Wednesday, 9 January 2013

Isn't it a lovely day... My review of Top Hat on stage

Picture from Song Book - which has lots of lovely facts about 'Cheek to Cheek'
I have been yearning to go and see Top Hat since I'd heard rumours that it was being adapted for the stage almost 80 years after the film of the same name first appeared on the silver screen.  My wishes came true when last week, my dear chums Hayley (of the Vintage Vessel), Katie (who doesn't have a blog but really should!) and myself skipped our way to the Aldwych Theatre near Covent Garden to see the stage version of one of my favourite films.
Hayley and Katie just before taking our place in the stalls
After we'd stopped squealing with excitement (which went on slightly longer than is really acceptable for three adults) and the curtains went up, we were at first treated to a an energetic rendition of 'Puttin' on the Ritz' by Tom Chambers (in the role of Jerry Travers) and company.
 'But wait', I hear you cry, Fred dances to 'Puttin' on the Ritz' in Blue Skies, not Top Hat.  And you would be right.  However, 'Puttin' on the Ritz', as well as a fair few other Irving Berlin penned tunes, do crop up from time to time in the show (many of them featured in other Fred and Ginger pictures).  Even with these few extra songs - and a quite unexpected striptease - the show is fairly faithful to the original screenplay.
Courtesy of Top Hat On Stage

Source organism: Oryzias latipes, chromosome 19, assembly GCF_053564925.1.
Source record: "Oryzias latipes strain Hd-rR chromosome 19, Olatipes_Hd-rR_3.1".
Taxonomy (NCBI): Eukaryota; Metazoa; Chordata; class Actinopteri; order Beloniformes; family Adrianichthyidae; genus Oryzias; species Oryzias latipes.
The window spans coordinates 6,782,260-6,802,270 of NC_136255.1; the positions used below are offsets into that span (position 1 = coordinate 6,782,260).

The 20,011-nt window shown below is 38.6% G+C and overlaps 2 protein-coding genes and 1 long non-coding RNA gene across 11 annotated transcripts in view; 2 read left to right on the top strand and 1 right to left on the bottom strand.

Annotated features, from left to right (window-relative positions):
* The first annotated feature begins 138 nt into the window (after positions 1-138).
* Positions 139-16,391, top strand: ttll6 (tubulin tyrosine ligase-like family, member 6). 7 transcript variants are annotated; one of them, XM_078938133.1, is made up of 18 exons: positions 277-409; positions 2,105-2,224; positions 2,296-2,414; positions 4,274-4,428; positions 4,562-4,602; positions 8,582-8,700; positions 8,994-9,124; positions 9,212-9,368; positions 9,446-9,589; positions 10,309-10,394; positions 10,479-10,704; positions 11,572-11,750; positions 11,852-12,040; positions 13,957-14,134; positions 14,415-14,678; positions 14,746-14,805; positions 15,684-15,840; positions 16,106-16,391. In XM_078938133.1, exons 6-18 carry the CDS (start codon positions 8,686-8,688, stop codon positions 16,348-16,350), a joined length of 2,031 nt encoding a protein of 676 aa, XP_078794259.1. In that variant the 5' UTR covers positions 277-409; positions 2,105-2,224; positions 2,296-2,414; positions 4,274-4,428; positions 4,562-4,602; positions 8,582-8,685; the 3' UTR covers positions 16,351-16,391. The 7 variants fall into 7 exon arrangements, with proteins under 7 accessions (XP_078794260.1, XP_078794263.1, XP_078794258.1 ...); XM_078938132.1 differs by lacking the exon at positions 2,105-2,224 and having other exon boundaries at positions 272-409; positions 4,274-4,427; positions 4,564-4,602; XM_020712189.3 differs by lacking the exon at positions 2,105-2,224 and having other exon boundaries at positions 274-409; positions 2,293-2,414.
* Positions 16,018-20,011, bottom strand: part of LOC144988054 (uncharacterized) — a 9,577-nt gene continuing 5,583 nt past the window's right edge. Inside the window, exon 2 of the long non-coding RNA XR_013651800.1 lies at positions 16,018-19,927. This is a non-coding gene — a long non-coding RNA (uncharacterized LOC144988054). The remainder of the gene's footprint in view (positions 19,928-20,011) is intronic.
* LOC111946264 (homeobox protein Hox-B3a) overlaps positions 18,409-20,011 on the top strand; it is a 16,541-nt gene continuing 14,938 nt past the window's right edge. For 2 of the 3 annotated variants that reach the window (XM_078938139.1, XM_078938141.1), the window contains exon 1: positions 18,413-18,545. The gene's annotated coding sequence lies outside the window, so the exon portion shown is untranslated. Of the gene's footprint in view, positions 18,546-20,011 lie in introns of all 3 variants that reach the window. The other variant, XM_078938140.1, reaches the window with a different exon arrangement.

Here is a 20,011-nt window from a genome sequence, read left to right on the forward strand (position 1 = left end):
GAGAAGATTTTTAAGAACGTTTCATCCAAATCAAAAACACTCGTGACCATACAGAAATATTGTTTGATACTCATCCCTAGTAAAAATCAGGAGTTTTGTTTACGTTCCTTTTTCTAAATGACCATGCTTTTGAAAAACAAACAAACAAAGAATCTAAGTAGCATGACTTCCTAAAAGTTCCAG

Tom Chambers ('him off Strictly') was very brave to take on a Fred Astaire role in the West End, but he did an admirable job.  If you watch this, I think you can see why he was cast (although his American accent did leave a little to be desired...) 
Courtesy of Top Hat On Stage
In the role of Dale Tremont (originated in the 1935 film by Ginger Rogers) was Charlotte Gooch, who only came to the role in November.  Gooch is a stunning dancer and took to the role with aplomb - even maintaining an American accent throughout!
Courtesy of Top Hat On Stage
The supporting cast were brilliant, particularly Dale Tremont's Italian benefactor Alberto Beddini (played by Ricardo Afonso) who was as ridiculous as you would hope, but for some reason seemed to have a nail file to challenge unruly men, rather than a sword as he does in the film.
The film was banned in Italy by Mussolini
because Erik Rhodes' accent as Beddini offended him so much!
Courtesy of Top Hat On Stage
'Cheek to Cheek', the breath-taking romantic duet near the end of the film, is moved up the running order.  Because of this, it loses some of its impact by becoming an incidental dance rather than a dramatic finale (also, you can't help but compare the dancers to Mr Astaire and Ms Rogers).  The dance which replaces 'Cheek to Cheek' at the close of the show, is 'Let's Face the Music and Dance' (from Follow the Fleet), a set-piece which feels somewhat underwhelming after having already seen 'that dress' during such a grand number.
Ginger earned her nickname 'Feathers after her dress
started malting during the filming of 'Cheek to Cheek'
Courtesy of Top Hat On Stage
The costumes were absolutely phenomenal, with some of Ms Tremont's gowns toned down slightly (I think for the better) and the scenes at the Venice Lido featured some of the most covetable beach pyjamas I've ever seen!
During the Piccolino number, set at the Venice Lido
Courtesy of Top Hat On Stage
The sets, by Hildegard Bechtler, were magnificent throughout - I imagine trying to recreate the sweeping Art Deco 'Big White Set' was quite a challenge on a small London stage.
It's a shame you can't see the detail of these dresses,
they are absolutely stunning
Courtesy of Top Hat On Stage
I would love to go and see Top Hat again as it just has all of my favourite elements - a charming Irving Berlin score, beautiful 1930s costumes, terrific dancing - and an excuse to eat tiny pots of ice cream!

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